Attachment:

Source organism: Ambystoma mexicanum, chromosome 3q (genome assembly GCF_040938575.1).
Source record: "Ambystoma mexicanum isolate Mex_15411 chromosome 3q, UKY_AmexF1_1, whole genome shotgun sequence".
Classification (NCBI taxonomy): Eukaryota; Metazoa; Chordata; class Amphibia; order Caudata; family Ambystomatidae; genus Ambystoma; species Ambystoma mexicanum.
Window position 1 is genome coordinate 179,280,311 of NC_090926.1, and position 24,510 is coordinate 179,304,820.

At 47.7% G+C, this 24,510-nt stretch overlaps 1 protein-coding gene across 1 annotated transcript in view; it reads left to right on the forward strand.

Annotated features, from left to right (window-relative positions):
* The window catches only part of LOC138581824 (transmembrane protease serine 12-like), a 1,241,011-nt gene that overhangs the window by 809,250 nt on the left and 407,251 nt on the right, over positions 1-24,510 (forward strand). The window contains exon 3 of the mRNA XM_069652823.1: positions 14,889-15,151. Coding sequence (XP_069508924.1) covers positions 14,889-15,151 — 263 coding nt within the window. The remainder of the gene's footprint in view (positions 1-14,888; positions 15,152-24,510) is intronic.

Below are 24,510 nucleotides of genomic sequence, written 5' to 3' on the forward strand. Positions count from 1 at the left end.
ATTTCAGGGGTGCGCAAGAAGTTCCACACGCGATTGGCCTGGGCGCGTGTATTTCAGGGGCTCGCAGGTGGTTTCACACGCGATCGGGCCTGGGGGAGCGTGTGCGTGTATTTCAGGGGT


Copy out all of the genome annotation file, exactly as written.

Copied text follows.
Source organism: Ambystoma mexicanum, chromosome 3q (genome assembly GCF_040938575.1).
Source record: "Ambystoma mexicanum isolate Mex_15411 chromosome 3q, UKY_AmexF1_1, whole genome shotgun sequence".
Classification (NCBI taxonomy): Eukaryota; Metazoa; Chordata; class Amphibia; order Caudata; family Ambystomatidae; genus Ambystoma; species Ambystoma mexicanum.
Window position 1 is genome coordinate 179,280,311 of NC_090926.1, and position 24,510 is coordinate 179,304,820.

At 47.7% G+C, this 24,510-nt stretch overlaps 1 protein-coding gene across 1 annotated transcript in view; it reads left to right on the forward strand.

Annotated features, from left to right (window-relative positions):
* The window catches only part of LOC138581824 (transmembrane protease serine 12-like), a 1,241,011-nt gene that overhangs the window by 809,250 nt on the left and 407,251 nt on the right, over positions 1-24,510 (forward strand). The window contains exon 3 of the mRNA XM_069652823.1: positions 14,889-15,151. Coding sequence (XP_069508924.1) covers positions 14,889-15,151 — 263 coding nt within the window. The remainder of the gene's footprint in view (positions 1-14,888; positions 15,152-24,510) is intronic.

Below are 24,510 nucleotides of genomic sequence, written 5' to 3' on the forward strand. Positions count from 1 at the left end.
ATTTCAGGGGTGCGCAAGAAGTTCCACACGCGATTGGCCTGGGCGCGTGTATTTCAGGGGCTCGCAGGTGGTTTCACACGCGATCGGGCCTGGGGGAGCGTGTGCGTGTATTTCAGGGGT